First I should apologize in advance - I have no idea what I'm doing when it comes to the Mac terminal...

I need to do an inventory of all files in a directory/folder. There are several sub directories/folders which also have sub directories/folders, and so on.

I would like to be able to get one line for each file containing:

  1. the path, e.g. DirectoryName1\DirectoryName2\DirectoryName3 etc.
  2. the file name, including the extension (e.g. .docx, .xlsx, etc)
  3. date created (dd/mm/yyyy)
  4. last date modified (dd/mm/yyyy)
  5. file size in KB

I can then copy & paste the results into a spreadsheet and take it from there.

I have tried the ls and find commands, each of which gives me a piece of what I need, but not the whole (without a lot of manual combining) the two outputs. I've tried using the printf command in conjunction with each, but based on the error messages I get, am obviously missing something.

Is there a way to do this?



  • Welcome to SE, Tom. Do you just need to list regular files and their sub-directories ? In the *nix world there also are other types of files, such as: block special, character special, symbolic link, sockets, file descriptors, named pipes, etc. All are files. Which do you want ? All ? Some ?
    – Cbhihe
    Commented Jul 4, 2020 at 7:43
  • All files. It’s a mix of new/current and older versions of MS Office files, PDFs, images, etc. thanks!
    – Tom G
    Commented Jul 5, 2020 at 11:13

1 Answer 1


Not sure what your default shell is on your macOS or OSX, but if the stat utility either is available (it should) or can be installed, you can do this:

$ find . -exec stat -c "%n,%w,%y,%s" {} \;  # on Arch linux
$ find . -exec stat -t "%F %T" -f "%N,%B,%m,%z" {} \;  # on macOS, OSX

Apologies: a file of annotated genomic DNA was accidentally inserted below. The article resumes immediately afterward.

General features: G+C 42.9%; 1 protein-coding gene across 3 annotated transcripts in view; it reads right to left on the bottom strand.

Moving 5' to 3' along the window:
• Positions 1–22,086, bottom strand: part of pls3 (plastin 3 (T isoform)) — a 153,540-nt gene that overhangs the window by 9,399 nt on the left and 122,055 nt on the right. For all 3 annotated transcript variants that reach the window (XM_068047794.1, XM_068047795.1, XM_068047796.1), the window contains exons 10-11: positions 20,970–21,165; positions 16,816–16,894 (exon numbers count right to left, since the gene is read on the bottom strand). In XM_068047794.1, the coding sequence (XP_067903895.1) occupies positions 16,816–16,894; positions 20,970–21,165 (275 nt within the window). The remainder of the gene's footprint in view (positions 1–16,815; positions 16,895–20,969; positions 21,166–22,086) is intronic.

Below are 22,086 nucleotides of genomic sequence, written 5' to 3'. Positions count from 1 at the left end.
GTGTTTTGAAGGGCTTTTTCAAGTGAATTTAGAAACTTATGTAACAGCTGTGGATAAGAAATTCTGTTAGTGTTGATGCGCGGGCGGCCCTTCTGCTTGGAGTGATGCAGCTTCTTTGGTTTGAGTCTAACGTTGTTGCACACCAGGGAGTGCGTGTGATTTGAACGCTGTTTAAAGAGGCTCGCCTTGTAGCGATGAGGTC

Example of CSV output:

./.bash_history,2020-07-05 19:27:36.691875334 +0200,2020-07-05 19:27:36.691875334 +0200,54669
./.gitignore_global,2018-03-03 14:22:52.298262296 +0100,2018-03-03 14:22:52.298262296 +0100,423

If you are not familiar with this, I recommend you type man find and then man stat[1] in your terminal to get oriented. Here the short take on what you will see:

  • . points to your present working directory, i.e. the directory in which you find yourself when you issue the command above. You can change that to any fully qualified directory path if you issue the command from a directory that is different from the one whose tree you want to explore
  • for each file found, execute (-exec flag) the cmd stat with the following output format:

On Arch Linux:

  • %n fully qualified file name (file path + file basename),
  • %w human readable file time of birth in the form YYYY-MM-DD HH:MM:SS +/-hhmm with your system's numeric time zone denoted +hhmm or -hhmm. Seconds' decimals are included,
  • %y human-readable time of file's data's last modification, format as before
  • %s total file size in bytes.

On macOS or OSX, stat has a different implementation than that on GNU-centric platforms. I could not test for format under macOS for this answer, but in principle the correct options should be:

  • %N file name,
  • %B file time of birth, date time format as above, without the numeric time zone,
  • %m time of file's last modification, format as with %B,
  • %z total file size.

If you want to preserve this output for result post-processing, include an output redirection to your cmd, like so:

$ find . -exec stat -t "%F %T" -f "%N,%B,%m,%z" {} \; > stat.out # on macOS or OSX

You can open your CSV output file directly from LibreOffice Calc. If, however, you wish to produce native Excel format output, your best best is to use either perl or python.

The output file stat.out will be rewritten every time you re-issue the cmd. Change its name every time to avoid that.

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